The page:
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Since the 2nd law of thermodynamics says the universe's entropy is constantly increasing, then its initial entropy must have been smaller than it is today.

However, no known physical law can reduce net entropy.

Does this mean the initial low entropy state of the universe must be the result of something that is outside the physical laws? Or does it mean there is a physical law that can reduce entropy?

The linked questions sound similar, since they also deal with the low entropy state at the beginning of the universe. But the questions are not asking whether this implies it was caused by something outside our physical laws, which seems the straightforward interpretation.

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Saying that entropy increases gives you an arrow of time. We experience time because the entropy is increasing. All the laws in physics are time-reversible except entropy. The answer to how the big-bang occurred is still an unanswered one. Talking about before big-bang is absurd because the concept of time itself becomes obsolete. All we know currently is that the initial entropy of the universe was very low.

We still have to achieve many more milestones before we can answer why.

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  • $\begingroup$ Hi. I'm not sure the phrasing in your post is correct: we may see a correlation between the increasing of entropy and the existence of time as change but the relation between the two is not of a cause and effect style. Also, what we may call a law of nature as a reversible process in time, there are systems that do not have time symmetry, both classical and quantum, so I am not sure that we may see the entropy as an increasing parametre as a dictating law for all systems- it depends. Anyway, maybe I did'n understood your post. Thanks. $\endgroup$ – Constantine Black Sep 19 '17 at 8:55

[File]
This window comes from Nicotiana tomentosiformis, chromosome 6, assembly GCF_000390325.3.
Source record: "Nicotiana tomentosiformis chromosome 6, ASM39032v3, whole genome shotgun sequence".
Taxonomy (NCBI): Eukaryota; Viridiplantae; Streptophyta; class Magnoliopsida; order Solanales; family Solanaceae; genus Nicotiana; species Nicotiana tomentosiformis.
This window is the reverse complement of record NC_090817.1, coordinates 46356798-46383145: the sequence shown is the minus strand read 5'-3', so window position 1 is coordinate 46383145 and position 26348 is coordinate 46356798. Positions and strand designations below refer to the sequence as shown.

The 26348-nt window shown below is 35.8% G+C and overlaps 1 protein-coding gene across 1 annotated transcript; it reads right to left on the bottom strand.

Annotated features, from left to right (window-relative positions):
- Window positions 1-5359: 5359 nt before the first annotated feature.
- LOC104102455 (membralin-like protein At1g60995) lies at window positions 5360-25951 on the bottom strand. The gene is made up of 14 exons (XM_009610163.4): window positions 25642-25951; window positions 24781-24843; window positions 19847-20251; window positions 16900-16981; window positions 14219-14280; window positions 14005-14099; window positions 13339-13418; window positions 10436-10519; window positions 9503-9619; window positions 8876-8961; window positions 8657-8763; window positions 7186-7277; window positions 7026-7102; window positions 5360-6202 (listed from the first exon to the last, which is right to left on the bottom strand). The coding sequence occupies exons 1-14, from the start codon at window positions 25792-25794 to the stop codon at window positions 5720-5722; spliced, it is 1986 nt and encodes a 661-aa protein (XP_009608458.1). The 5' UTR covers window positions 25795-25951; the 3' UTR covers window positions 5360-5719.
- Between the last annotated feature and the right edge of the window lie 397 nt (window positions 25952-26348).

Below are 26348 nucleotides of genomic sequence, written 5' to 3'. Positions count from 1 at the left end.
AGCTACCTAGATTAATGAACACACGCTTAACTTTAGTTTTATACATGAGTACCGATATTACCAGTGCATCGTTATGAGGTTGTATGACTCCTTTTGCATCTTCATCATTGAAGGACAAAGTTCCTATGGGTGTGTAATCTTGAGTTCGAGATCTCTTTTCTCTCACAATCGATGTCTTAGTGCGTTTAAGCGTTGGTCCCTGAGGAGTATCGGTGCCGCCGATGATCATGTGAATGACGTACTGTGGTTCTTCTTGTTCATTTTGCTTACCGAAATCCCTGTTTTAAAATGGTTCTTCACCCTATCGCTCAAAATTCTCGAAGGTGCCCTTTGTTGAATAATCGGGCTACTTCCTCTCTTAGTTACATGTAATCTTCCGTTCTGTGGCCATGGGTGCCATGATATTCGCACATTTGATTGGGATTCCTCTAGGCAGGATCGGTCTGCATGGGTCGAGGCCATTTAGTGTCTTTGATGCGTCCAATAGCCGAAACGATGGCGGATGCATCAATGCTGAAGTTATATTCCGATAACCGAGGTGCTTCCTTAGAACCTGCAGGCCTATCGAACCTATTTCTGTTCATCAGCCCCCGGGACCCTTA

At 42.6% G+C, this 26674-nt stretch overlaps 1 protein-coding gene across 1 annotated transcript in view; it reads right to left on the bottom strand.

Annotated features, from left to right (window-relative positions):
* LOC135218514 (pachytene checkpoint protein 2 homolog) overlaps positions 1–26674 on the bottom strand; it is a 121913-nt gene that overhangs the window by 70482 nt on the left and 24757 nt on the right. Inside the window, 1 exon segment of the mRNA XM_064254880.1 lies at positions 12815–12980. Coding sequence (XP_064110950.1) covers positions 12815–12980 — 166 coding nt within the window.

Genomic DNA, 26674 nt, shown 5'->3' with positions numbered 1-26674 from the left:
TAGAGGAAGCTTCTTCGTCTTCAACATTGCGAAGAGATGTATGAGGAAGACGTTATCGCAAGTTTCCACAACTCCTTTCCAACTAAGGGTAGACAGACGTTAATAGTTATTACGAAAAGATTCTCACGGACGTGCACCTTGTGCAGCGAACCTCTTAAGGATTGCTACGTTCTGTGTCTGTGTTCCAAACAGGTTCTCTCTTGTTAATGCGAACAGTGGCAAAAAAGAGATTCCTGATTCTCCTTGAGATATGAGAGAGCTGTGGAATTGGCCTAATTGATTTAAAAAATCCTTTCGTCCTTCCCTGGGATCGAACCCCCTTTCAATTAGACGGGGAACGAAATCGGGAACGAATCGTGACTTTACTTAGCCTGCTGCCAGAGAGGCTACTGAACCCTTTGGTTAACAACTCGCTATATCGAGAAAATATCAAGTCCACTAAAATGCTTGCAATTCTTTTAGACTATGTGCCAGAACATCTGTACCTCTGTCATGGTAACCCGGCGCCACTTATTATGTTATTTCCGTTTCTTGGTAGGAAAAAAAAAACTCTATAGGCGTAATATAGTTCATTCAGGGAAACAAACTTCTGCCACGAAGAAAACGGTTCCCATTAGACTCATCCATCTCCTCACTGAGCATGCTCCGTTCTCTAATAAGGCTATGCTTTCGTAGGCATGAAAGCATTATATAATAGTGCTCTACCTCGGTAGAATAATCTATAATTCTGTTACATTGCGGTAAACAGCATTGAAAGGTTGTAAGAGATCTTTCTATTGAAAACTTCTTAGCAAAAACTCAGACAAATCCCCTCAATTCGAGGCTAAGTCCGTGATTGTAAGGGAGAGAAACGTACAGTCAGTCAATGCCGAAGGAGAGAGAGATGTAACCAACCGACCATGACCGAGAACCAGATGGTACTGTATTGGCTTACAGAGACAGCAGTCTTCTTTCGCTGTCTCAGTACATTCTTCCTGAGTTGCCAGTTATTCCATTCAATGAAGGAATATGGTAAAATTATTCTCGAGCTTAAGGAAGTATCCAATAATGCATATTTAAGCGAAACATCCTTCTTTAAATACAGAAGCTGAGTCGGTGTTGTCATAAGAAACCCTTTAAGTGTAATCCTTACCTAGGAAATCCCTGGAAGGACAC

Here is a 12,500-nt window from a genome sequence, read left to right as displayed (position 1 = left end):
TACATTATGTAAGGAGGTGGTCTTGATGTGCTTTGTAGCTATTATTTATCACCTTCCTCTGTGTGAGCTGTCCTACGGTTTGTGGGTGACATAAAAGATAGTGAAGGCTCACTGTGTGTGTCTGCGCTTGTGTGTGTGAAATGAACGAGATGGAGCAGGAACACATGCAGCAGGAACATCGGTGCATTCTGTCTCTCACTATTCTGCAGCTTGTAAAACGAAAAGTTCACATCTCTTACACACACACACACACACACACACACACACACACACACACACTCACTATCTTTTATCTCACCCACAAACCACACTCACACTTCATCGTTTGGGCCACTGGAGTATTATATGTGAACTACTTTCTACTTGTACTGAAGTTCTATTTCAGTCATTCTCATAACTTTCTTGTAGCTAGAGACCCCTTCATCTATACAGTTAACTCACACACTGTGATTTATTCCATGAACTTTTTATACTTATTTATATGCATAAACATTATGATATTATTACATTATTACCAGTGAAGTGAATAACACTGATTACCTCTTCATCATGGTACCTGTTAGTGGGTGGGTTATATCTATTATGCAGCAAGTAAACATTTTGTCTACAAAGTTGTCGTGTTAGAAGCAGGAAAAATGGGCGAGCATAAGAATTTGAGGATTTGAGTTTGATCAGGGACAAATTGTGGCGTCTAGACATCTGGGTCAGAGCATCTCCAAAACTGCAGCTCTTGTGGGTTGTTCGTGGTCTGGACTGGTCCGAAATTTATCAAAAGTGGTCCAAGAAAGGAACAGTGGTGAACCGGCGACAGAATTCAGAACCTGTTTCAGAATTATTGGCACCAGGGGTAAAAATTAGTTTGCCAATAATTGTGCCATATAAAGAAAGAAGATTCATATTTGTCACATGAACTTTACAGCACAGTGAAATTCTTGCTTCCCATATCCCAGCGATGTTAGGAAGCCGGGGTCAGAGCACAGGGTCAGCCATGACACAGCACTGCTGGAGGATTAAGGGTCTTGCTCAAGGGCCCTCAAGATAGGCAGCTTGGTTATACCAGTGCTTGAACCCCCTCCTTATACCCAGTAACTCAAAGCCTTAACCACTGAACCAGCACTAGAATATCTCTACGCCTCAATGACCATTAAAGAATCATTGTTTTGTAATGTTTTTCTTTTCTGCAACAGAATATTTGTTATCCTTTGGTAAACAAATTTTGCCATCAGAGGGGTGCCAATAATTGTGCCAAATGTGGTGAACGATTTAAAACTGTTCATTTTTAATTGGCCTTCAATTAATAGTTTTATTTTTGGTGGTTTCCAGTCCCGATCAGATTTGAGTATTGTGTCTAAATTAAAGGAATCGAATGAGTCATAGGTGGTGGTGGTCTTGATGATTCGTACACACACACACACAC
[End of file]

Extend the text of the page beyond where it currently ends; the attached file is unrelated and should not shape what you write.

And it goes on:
• $\begingroup$ Your answer indicates the big bang in unanswerable within the realm of physical law. $\endgroup$ – yters Sep 19 '17 at 17:20
  • $\begingroup$ @ConstantineBlack you are right in saying that the relation between existence of time and entropy is not cause and effect. What i meant to say is that we perceive time because of the increasing entropy. We take energy from the sun which is a form of low entropy(source) and dump high entropy energy into the surroundings(sink). The conversion between into work is what sustain life. As for violation of time symmetry, can you give me an example which does not include laws of thermodynamics directly or indirectly,i.e something like em waves, gravitation or mechanics? $\endgroup$ – Rishabh Jain Sep 19 '17 at 17:53
  • $\begingroup$ @yters Yes, you are correct in assuming so. After all, we can only speak about what happens after 10^-43 seconds of big bang. Before that, and we need a theory of quantum gravity which we do not have. Even if we do obtain it in the future, people are skeptic if you can actually reach till the big bang point.Maybe we'll reach magnitudes of order lower :) . $\endgroup$ – Rishabh Jain Sep 19 '17 at 17:56

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